Huskers Avoid UNLV Sweep
After getting beat by UNLV on Friday, Saturday and the first four innings Sunday, Husker starting pitcher Aaron Bummer had had enough. The junior lefty gave up three runs in the first four innings as Nebraska trailed by two runs, looking poised to finish on the wrong end of a home sweep by UNLV.
“It was just one of those things,” Bummer said. “I don’t know the right terms, but you get tired of getting your teeth kicked in, and I just kind of got [ticked] off and decided to make a change.”
Bummer gave up a pair of singles to start the fifth, but then struck out Rebels catcher Erik Vanmeetren. He proceeded to retire nine more UNLV batters in a row, and the Huskers went on to win 5-3 after breaking through in the sixth inning.
“I think it was definitely just all mental,” Bummer said. “It was just one of those things, saying ‘give me the ball’ and go.”
Christian Cox led the charge for Nebraska, going 3-for-3 on the afternoon with two runs as he subbed in for a resting Michael Pritchard. Combined with a rejuvenated outing from Bummer after the fourth inning and a confidence-building close from Josh Roeder, Nebraska improved to 15-12 with the win over UNLV.
“We’re almost to the midway point in the season, and we need to win games. We were in a situation there where we were down 3-1 with a chance to be swept at home, and we found a way to keep it together,” Darin Erstad said. “It’s a very important win.”
Pat Kelly broke through initially for Nebraska in the second inning after a single and a sacrifice fly from Cox. Then Cox scored Nebraska’s second run of the game in the fifth after a leadoff double, reaching home thanks to one of UNLV’s season-high three errors of the game and a sacrifice from Ty Kildow.
The Huskers took over the lead in the sixth however, with Cox providing more heroics.
“You talk about being ready coming off the bench and being a role player,” Erstad said. “We sit Pritchard to give him a little break, and Cox comes in and gets three hits.”
A pair of UNLV errors allowed the Huskers to take their first lead of the game in the bottom of the sixth, scoring two runs from Pat Kelly and Blake Headley. UNLV pitcher Bryan Bonnell plunked Pat Kelly in the leadoff spot and Headley followed up with a single and made it to second on a one of the Rebels’ two errors of the inning. Lubach took advantage of the the next error, scoring Kelly and getting to first base when the second baseman botched fielding his bunt.
Cox singled, bringing home Headley, giving Nebraska a 4-3 lead with six down, then the Rebels went three up and three down in the top of the sixth and seventh.
“We actually had a rip run on, so I was swinging no matter where the pitch was,” Cox said. “And I just kind of stuck my bat out there and drove it to left field.”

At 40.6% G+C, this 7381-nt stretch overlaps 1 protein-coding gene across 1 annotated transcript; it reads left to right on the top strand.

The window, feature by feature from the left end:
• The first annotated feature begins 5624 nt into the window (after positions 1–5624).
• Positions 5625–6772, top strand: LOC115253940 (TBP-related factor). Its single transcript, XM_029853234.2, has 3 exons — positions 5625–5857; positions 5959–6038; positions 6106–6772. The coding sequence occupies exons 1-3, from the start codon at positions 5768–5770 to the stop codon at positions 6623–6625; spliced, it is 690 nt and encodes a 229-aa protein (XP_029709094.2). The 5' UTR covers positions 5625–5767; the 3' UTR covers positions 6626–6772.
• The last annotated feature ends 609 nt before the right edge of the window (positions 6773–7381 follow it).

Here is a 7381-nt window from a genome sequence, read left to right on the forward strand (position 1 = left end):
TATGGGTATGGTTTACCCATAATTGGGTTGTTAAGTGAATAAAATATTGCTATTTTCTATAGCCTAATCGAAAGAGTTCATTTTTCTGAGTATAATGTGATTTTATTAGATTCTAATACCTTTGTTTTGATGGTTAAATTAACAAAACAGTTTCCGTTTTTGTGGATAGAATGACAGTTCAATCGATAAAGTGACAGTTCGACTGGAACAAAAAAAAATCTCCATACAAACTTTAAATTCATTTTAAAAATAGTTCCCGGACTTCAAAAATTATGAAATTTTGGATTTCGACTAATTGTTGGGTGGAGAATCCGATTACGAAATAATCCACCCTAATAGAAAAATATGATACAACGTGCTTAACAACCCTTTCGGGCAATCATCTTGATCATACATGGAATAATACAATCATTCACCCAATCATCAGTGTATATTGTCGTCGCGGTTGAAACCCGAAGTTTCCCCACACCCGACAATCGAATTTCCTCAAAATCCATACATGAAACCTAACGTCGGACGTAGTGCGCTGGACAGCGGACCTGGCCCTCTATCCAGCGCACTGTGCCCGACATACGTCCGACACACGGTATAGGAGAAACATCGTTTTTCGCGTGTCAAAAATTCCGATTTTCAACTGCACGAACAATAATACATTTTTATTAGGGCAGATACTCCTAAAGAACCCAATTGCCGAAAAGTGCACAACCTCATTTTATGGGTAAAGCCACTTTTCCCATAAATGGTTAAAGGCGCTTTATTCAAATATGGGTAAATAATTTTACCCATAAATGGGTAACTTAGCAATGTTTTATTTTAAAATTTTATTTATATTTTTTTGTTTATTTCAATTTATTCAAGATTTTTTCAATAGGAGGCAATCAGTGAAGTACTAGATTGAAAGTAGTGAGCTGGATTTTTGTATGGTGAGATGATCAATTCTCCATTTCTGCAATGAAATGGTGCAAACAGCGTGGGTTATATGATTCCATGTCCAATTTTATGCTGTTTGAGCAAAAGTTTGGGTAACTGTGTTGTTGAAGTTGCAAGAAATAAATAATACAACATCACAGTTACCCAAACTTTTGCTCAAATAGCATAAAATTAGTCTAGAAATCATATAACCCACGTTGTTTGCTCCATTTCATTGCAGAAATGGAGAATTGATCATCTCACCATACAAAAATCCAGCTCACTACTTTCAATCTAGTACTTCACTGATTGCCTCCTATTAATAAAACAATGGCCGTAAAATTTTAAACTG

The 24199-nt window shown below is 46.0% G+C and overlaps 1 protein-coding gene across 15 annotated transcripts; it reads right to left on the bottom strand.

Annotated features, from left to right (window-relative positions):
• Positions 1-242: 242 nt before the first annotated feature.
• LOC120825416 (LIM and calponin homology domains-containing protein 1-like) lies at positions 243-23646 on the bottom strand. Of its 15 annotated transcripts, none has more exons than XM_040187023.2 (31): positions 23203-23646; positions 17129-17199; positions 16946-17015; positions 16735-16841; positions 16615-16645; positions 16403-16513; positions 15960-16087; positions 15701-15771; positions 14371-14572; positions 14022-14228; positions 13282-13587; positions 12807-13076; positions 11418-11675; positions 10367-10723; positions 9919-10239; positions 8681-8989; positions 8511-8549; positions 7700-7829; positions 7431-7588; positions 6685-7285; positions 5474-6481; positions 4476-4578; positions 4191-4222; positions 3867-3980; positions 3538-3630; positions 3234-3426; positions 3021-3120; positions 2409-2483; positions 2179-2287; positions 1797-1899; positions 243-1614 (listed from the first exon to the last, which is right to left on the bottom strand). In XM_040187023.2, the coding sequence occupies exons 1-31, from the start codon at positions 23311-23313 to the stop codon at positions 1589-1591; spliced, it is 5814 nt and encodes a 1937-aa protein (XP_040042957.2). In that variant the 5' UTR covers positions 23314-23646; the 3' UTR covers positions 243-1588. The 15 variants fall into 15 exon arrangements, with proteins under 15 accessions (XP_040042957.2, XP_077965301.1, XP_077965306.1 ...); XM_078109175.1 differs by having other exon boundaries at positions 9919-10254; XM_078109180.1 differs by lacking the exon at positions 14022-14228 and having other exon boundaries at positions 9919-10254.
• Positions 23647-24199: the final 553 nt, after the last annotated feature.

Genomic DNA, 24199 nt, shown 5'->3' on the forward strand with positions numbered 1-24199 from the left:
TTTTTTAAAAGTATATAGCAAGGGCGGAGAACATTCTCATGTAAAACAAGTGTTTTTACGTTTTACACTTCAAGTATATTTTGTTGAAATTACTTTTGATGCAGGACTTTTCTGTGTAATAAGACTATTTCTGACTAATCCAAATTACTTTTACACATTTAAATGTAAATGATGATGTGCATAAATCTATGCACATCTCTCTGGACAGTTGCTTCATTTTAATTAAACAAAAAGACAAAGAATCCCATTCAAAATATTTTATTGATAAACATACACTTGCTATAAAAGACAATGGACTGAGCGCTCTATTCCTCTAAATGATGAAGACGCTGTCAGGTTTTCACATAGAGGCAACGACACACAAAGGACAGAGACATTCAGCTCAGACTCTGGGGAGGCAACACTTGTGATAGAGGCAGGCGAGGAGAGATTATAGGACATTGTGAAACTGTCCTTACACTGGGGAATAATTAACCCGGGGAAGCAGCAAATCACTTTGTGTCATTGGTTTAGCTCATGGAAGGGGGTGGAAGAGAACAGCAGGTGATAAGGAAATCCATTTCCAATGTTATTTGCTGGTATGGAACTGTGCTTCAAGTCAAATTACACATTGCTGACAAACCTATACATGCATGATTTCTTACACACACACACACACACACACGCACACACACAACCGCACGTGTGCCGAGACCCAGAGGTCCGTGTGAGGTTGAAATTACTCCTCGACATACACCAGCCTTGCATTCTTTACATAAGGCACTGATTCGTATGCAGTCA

The junior reserve said the Huskers had a meeting before the game about energy in the dugout, which went skyward after he gave Nebraska the lead in the sixth inning.
“The dugout was great.” he said. “The dugout just kept grinding with us, being loud no matter the situation, and it paid off.”
Bummer pitched back-to-back perfect frames in the sixth and seventh innings, part of his streak of ten straight retired Rebel batters. Sunday marked Bummer’s longest outing of the year, pitching 7.2 innings with 113 pitches, fanning five and giving up three runs, all earned.
Erstad said he couldn’t pinpoint what flipped the switch for Bummer on the mound.
“I wish I could tell you,” he said. “His ball was up a little bit early on, and whatever happened there, his ball just started sinking again…All of a sudden he got a feel for the sinker and it was game on.”
The Rebels reached base in the eighth and got into scoring position after stealing second with two down, but closer Josh Roeder came in to relieve Bummer and struck out pinch hitter Morgan Stotts, stranding the Rebels on second base heading into the bottom of the eighth.
For the second time this year, Cox tallied his third hit of a game in the bottom of the eighth with a one-out single then stole second. Kildow scored Cox – his third run of the afternoon, giving the Huskers a 5-3 lead.
UNLV threatened in the top of the ninth with back-to-back one-out singles. Roeder struck out Justin Jones for the second out, but both runners advanced to second and third on a wild pitch.
Down to their last out on an 3-2 pitch, Roeder struck out T.J. White, sealing the win for Nebraska.
“If we don’t pitch, we’re not going to go anywhere,” Erstad said, pointing out Nebraska’s pitching and defensive struggles in losses to the Rebels on Friday and Saturday. “This is college baseball. Whoever screws up less usually wins, that’s basically what it boils down to. And we’ve been screwing up a lot, and losing.”
On Friday, Christian DeLeon gave up four runs despite 7.2 solid innings as the Huskers found themselves on the other end of a 5-2 final score to start the series. The Rebels scored three runs in the fifth, including a two-run homer to right field with two down.
The Huskers drew closer Saturday, falling 5-4 to UNLV despite a late push in the ninth when the tying run and winning run were stranded on the corners after the game’s final out. Chance Sinclair recorded the loss for Nebraska Saturday, who fell to 4-1 on the season giving up all five UNLV runs (four earned) on nine hits, with four Husker errors.
Bummer recorded the only Nebraska win of the series Sunday giving up just three runs, all earned. Bummer said after the fourth innings Sunday, he felt as good as he had all year leading up to the win.
“For one of the first times this season I was just getting into that groove,” he said. “I had the mindset of saying I was better than they were.”